Teachers and Technology Use In The Classroom

Data

Educational Games / Gamification K-12 Usage: Current and Past

The numbers in the graph are percentages.

Sample Size:
n=700
Sample Description:

Since 1997, Education Week’s annual Technology Counts has tracked the evolution of digital technology and learning in the nation’s schools.  For the 2016 edition of the report, the Education Week Research Center created a brand new way of examining teachers’ views on educational technology. Based on exclusive results from an original national survey of about 700 teachers, the Education Week Tech Confidence Index takes the pulse of America’s educators and gauges their level of confidence in educational technology in K-12 schools, both now and in the future.

Digital Learning Technologies K-12 Attitudes/Benefits/Challenges
Sample Size:
n=700
Sample Description:

Since 1997, Education Week’s annual Technology Counts has tracked the evolution of digital technology and learning in the nation’s schools.  For the 2016 edition of the report, the Education Week Research Center created a brand new way of examining teachers’ views on educational technology. Based on exclusive results from an original national survey of about 700 teachers, the Education Week Tech Confidence Index takes the pulse of America’s educators and gauges their level of confidence in educational technology in K-12 schools, both now and in the future.

Digital Learning Technologies Higher education Attitudes/Benefits/Challenges

The Education Week Tech Confidence Index

The Education Week Tech Confidence Index takes the pulse of perspectives on educational technology in K-12 schools. Introduced in the 2016 edition of Education Week’s annual Technology Counts report, the Index uses eight different questions to assess views of the present conditions and future promise in four key areas shaping educational technology: performance, funding, the policymaking environment, and public support.

             The results are based on the views of about 700 classroom teachers who shared their perspectives in an online survey that the Education Week Research Center conducted in April 2016. While the sample is not statistically representative of the nation’s teachers, the results capture the perceptions of a diverse group of educators whose schools vary in grade range, poverty level, and location.

             Responses for each of the eight Index items were scored on a 0-100 scale, with 0 representing the most negative response category and 100 the most positive. The overall score for the Index is calculated by averaging results for all eight questions.

             For 2016, the overall score —a comprehensive indicator of teachers’ confidence in educational technology—is 49 out of 100.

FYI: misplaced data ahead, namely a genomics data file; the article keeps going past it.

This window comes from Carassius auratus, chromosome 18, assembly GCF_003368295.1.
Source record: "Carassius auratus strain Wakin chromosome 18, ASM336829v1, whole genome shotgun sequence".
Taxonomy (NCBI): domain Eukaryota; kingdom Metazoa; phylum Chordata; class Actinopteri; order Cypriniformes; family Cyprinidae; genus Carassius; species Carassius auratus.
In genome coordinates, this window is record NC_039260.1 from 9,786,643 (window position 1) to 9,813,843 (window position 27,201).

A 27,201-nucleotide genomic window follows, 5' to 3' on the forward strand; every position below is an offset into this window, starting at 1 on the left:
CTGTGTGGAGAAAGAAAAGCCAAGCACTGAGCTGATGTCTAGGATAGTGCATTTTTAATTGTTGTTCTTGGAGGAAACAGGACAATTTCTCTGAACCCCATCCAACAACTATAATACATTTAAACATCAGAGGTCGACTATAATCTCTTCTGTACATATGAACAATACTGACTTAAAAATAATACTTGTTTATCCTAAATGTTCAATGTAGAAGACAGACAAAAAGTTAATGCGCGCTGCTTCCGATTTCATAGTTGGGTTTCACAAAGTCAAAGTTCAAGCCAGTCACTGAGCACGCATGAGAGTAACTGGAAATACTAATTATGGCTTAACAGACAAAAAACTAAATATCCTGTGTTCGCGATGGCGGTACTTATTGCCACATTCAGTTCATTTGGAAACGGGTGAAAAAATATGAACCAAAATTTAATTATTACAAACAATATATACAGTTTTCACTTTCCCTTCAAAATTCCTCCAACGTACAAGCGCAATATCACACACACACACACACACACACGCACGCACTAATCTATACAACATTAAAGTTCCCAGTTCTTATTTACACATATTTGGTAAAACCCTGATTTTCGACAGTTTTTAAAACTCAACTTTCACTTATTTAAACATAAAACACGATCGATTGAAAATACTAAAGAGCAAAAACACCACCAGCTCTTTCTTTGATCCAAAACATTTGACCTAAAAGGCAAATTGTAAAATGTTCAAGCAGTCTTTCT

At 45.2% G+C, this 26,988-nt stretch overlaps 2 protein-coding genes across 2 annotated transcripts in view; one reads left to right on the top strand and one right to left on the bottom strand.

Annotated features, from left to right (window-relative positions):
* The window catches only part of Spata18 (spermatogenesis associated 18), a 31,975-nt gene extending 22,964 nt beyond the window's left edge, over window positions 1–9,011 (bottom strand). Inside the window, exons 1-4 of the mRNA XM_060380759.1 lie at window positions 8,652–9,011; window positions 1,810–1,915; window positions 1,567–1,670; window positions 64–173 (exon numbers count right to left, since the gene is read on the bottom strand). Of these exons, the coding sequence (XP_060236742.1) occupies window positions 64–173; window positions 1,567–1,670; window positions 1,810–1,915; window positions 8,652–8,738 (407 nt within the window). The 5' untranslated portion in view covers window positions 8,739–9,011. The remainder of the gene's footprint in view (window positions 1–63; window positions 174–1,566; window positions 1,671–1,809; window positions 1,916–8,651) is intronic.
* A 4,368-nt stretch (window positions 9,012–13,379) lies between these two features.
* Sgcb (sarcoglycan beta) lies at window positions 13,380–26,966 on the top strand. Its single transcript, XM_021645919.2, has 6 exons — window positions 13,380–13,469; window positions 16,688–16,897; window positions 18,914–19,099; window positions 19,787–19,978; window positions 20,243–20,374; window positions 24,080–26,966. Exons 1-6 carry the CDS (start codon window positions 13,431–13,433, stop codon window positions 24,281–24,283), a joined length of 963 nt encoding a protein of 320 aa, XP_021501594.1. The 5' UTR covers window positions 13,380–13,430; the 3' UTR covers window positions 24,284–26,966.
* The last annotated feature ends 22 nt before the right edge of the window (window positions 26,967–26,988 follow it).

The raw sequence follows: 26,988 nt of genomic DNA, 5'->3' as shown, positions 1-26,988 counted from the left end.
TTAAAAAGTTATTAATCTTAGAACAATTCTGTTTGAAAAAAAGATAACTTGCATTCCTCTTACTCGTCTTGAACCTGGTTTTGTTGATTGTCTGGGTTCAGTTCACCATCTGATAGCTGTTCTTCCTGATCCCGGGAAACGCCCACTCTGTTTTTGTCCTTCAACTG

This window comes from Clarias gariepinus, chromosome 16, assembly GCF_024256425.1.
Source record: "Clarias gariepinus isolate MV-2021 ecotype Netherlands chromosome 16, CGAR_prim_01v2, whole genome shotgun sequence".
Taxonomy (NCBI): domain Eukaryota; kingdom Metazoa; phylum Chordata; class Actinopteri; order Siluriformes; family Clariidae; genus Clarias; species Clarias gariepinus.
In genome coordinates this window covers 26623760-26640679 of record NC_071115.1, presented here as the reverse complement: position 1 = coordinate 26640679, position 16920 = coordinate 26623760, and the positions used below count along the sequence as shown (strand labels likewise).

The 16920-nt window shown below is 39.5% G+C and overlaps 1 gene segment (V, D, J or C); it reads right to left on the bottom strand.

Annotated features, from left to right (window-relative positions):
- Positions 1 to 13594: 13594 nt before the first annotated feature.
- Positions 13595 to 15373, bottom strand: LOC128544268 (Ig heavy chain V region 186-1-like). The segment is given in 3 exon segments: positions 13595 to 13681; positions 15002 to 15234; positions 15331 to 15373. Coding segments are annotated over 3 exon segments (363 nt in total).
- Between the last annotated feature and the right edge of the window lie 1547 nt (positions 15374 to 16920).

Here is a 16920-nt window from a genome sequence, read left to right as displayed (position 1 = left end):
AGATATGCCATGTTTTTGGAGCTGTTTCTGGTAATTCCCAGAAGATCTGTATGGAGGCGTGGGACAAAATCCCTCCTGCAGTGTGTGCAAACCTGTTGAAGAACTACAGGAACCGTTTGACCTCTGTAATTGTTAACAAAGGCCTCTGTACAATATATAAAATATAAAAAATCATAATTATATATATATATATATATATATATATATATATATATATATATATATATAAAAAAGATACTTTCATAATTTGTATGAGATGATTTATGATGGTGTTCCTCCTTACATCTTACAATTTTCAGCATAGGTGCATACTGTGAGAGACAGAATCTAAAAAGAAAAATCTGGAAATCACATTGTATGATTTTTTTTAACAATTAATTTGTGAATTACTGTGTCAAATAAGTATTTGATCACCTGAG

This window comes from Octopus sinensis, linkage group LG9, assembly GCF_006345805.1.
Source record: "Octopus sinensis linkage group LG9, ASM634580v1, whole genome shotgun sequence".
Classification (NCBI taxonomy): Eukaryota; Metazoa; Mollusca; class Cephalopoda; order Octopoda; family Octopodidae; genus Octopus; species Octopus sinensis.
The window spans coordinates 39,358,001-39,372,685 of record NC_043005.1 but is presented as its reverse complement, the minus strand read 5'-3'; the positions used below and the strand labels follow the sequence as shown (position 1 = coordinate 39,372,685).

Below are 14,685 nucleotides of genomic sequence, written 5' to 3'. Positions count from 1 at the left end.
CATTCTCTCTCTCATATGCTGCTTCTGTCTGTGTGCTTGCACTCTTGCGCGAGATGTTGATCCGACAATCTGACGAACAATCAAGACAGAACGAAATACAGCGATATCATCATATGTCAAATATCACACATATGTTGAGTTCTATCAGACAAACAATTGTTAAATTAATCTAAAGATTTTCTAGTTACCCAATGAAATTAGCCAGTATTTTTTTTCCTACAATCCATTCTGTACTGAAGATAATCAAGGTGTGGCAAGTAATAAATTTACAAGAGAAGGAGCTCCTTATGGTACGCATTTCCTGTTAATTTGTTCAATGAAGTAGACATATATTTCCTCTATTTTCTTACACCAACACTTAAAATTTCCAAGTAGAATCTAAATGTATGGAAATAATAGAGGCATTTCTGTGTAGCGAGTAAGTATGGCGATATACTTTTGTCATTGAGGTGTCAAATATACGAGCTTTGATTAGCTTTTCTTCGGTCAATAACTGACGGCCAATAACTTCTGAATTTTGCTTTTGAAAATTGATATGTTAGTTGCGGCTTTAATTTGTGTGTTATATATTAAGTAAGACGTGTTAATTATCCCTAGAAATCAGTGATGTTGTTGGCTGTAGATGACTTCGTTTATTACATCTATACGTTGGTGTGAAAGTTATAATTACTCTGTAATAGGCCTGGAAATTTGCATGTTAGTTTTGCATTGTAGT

[...] Highly confident “Bulls” are teachers whose Index scores place them in the top 20 percent of those taking the survey. At the other end of the spectrum, the less-confident “Bears” have Index scores in the lowest 20 percent.

Sample Size:
About 700 teachers
Sample Description:

Since 1997, Education Week’s annual Technology Counts has tracked the evolution of digital technology and learning in the nation’s schools.  For the 2016 edition of the report, the Education Week Research Center created a brand new way of examining teachers’ views on educational technology. Based on exclusive results from an original national survey of about 700 teachers, the Education Week Tech Confidence Index takes the pulse of America’s educators and gauges their level of confidence in educational technology in K-12 schools, both now and in the future.

Educational Games / Gamification Higher education Usage: Current and Past

Using Technology: Teachers

[…] the ways in which teachers actually make use of technology in the classroom vary by confidence level. In fact, Bulls are more likely than Bears to make daily use of nearly every tool we asked about on the survey. For instance, 47 percent of Bulls say they use digital curricula on a daily basis compared with only 17 percent of Bears. Similarly, Bulls are nearly three times more likely to report daily use of learning management systems (LMS) than their Bear counterparts.

Bulls and Bears diverge when it comes to devices (rather than tools). Of the six devices we asked about, Bulls are most likely to use laptops on a daily basis (64 percent). By contrast, Bears are most likely to use desktops daily (49 percent). With the exception of e-readers (which neither group uses much), Bulls are more likely than Bears to use every type of device.

This suggests that, for the teachers who took the survey, greater levels of confidence in educational technology are associated with more frequent use of devices and tools.

One exception to this general pattern is wireless access, the tool that Bulls and Bears are most likely to use daily. Here the two groups report using wireless on a daily basis in equal numbers.

 

Sample Size:
About 700 teachers
Sample Description:

Since 1997, Education Week’s annual Technology Counts has tracked the evolution of digital technology and learning in the nation’s schools.  For the 2016 edition of the report, the Education Week Research Center created a brand new way of examining teachers’ views on educational technology. Based on exclusive results from an original national survey of about 700 teachers, the Education Week Tech Confidence Index takes the pulse of America’s educators and gauges their level of confidence in educational technology in K-12 schools, both now and in the future.